### How to Study for the Physics GRE

The physics GRE is a standardized physics test that covers the material of most of the undergraduate physics courses you take at MIT. It is a test designed to help graduate school admission committees and fellowship sponsors assess your understanding of the field. Thus, you will be required to submit physics GRE scores in most grad school and fellowship applications. Your raw score is the number of questions you answered correctly minus one-fourth of the number you answered incorrectly. Then, your raw score is converted to a scaled score ranging from 200 to 990. The conversion between the raw score and scaled score depends on the difficulty of the administered test.

## Content of the Physics GRE

The test consists of 100 five-choice questions, some of which are grouped in sets and based on such materials as diagrams, graphs, experimental data, and descriptions of physical situations. SI units are predominantly used. Below is the breakdown of the test by subtopic with a list of related material that could be on the exam:

 Topic Percentage of Questions
 CLASSICAL MECHANICS: kinematics, Newton's laws, work and energy, oscillatory motion, rotational motion about a fixed axis, dynamics of systems of particles, central forces and celestial mechanics, three-dimensional particle dynamics, Lagrangian and Hamiltonian formalism, non-inertial reference frames, elementary topics in fluid dynamics 20%
 ELECTROMAGNETISM: electrostatics, currents and DC circuits, magnetic fields in free space, Lorentz force, induction, Maxwell's equations and their applications, electromagnetic waves, AC circuits, magnetic and electric fields in matter 18%
 OPTICS & WAVE PHENOMENA: wave properties, superposition, interference, diffraction, geometrical optics, polarization, Doppler effect 9%
 THERMODYNAMICS & STATISTICAL MECHANICS: laws of thermodynamics, thermodynamic processes, equations of state, ideal gases, kinetic theory, ensembles, statistical concepts, and calculation of thermodynamic quantities, thermal expansion, and heat transfer 10%
 QUANTUM MECHANICS: fundamental concepts, solutions of the Schrodinger equation (including square wells, harmonic oscillators, and hydrogenic atoms), spin, angular momentum, wave function symmetry, elementary perturbation theory 12%
 ATOMIC PHYSICS: properties of electrons, Bohr model, energy quantization, atomic structure, atomic spectra, selection rules, black-body radiation, x-rays, atomis in electric and magnetic fields 10%
 SPECIAL RELATIVITY: introductory concepts, time dilation, length contraction, simultaneity, energy and momentum, four-vectors and Lorentz transformation, velocity addition 6%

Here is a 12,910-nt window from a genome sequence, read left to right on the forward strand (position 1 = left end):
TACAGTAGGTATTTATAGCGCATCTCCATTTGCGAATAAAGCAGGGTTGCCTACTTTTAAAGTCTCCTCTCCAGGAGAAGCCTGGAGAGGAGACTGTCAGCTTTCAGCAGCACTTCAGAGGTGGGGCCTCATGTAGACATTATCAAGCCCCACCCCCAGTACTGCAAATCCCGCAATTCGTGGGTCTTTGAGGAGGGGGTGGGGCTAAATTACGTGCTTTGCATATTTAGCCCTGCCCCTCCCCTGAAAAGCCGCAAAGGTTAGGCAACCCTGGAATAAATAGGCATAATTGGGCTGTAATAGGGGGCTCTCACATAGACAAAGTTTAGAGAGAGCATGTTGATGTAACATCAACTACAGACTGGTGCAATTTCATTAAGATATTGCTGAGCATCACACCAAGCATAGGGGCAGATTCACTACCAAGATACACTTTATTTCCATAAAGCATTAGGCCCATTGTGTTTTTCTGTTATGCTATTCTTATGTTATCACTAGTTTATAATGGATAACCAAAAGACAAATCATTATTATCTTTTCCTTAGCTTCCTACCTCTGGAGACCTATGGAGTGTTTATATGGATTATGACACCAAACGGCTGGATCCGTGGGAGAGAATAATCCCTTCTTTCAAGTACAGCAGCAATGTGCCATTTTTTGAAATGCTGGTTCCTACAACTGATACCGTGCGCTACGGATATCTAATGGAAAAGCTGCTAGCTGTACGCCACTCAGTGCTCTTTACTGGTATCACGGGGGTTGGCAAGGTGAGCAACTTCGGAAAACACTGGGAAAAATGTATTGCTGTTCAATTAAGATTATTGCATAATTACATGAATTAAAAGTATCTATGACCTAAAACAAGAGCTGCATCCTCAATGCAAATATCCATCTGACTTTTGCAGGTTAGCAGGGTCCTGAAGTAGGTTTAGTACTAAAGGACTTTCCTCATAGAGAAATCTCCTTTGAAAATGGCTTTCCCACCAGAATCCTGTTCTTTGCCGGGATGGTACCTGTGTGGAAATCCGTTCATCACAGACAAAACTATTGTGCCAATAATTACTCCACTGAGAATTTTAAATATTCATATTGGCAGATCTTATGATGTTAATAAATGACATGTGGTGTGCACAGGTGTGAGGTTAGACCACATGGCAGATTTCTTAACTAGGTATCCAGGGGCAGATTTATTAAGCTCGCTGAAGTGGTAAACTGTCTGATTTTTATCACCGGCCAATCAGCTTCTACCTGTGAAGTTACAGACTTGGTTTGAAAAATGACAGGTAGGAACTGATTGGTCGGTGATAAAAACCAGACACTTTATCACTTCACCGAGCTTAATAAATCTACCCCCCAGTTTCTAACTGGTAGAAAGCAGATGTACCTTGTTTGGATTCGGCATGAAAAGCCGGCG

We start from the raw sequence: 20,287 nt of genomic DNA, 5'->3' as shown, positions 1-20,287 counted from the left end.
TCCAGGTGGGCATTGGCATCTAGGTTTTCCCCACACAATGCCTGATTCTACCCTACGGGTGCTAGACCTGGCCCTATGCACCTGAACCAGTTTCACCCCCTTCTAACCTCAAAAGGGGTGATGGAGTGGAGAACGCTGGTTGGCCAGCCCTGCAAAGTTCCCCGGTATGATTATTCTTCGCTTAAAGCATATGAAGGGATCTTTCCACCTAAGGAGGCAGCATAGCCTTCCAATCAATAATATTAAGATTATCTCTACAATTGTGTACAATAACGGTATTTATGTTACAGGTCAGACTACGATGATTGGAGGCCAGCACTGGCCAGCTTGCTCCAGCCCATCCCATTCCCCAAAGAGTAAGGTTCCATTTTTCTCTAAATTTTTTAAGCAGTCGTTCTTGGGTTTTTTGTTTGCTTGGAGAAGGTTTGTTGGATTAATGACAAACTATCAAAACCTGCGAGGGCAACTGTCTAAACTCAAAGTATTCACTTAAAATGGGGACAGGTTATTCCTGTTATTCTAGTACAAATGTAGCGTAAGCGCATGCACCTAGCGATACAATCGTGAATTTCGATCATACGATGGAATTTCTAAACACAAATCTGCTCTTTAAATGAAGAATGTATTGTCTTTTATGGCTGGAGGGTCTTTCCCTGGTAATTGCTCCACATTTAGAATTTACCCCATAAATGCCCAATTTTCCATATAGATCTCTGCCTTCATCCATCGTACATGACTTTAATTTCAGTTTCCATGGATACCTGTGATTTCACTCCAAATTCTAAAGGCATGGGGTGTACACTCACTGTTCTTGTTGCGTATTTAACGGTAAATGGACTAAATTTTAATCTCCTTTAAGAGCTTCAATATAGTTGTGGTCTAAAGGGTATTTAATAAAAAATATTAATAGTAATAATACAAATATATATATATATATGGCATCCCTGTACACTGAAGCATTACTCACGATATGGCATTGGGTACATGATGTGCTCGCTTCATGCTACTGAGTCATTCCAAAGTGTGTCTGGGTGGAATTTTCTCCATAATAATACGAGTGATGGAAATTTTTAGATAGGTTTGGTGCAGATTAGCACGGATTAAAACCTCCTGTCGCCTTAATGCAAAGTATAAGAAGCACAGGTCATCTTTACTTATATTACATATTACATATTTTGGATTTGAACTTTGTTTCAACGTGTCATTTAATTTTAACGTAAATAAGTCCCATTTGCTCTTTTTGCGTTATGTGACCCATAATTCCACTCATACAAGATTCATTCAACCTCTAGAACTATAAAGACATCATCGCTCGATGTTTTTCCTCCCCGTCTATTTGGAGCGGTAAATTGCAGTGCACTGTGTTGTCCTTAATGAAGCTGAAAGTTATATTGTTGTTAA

LABORATORY METHODS: data and error analysis, electronics, instrumentation, radiation detection, counting statistics, interaction of charged particles with matter, lasers and optical interferometers, dimensional analysis, fundamental applications of probability and statistics 6%
 SPECIALIZED TOPICS: nuclear and particle physics (nuclear properties, radioactive decay, fission and fusion, reactions, fundamental properties of elementary particles), condensed matter (crystal structure, x-ray diffraction, thermal properties, electron theory of metals, semiconductors, superconductors), miscellaneous (astrophysics, mathematical methods, computer applications) 9%

Here are some tips given by graduate students in the physics department on how to prepare for the physics GRE:

• Start studying during the summer for the physics GRE in November.
• The physics GRE tests your ability to quickly solve problems. In order to go through the questions quickly, you will want to have concepts, formulas, and solutions to typical problems memorized.
• Know your units, dimensional analysis, and scaling: some problems, you can rule out two or three answer choices simply because the units or orders of magnitude do not make sense.
• The best study method is through doing practice problems. Go back and do old problem sets from physics classes you've taken.
• Study one topic at a time, starting with classical mechanics. By reviewing classical mechanics and E&M first, it will give you a good background for when you study quantum mechanics and advanced subjects.
• Only one book is currently published to help you study for the physics GRE: the book by Joseph Rea entitled "The Best Test Preparation for the GRE Physics". It has lots of practice problems, but it is not indicative of the material or difficulty of questions on the exam. The best book for studying is "GRE: Practicing to Take the Physics Test". It has three, real full length GRE physics exams. Unfortunately, it is out of print and incredibly difficult to find. The Science library has older copies of this book: one in the reference collection and two in the science library stacks, call number QC32.P73. Check Availability.
• If you have the time, take the exam twice. You will get a good feel of it the first time around, and you can then focus on your the areas which gave you problems before the second exam date.
• PhysicsGRE.com is a great independent site with lots of tips and advice on how to prepare for the exam.
• Ohio State University has a great physics GRE study site. Their site has all of the released tests. There is another site which has detailed solutions to all of the physics GRE questions.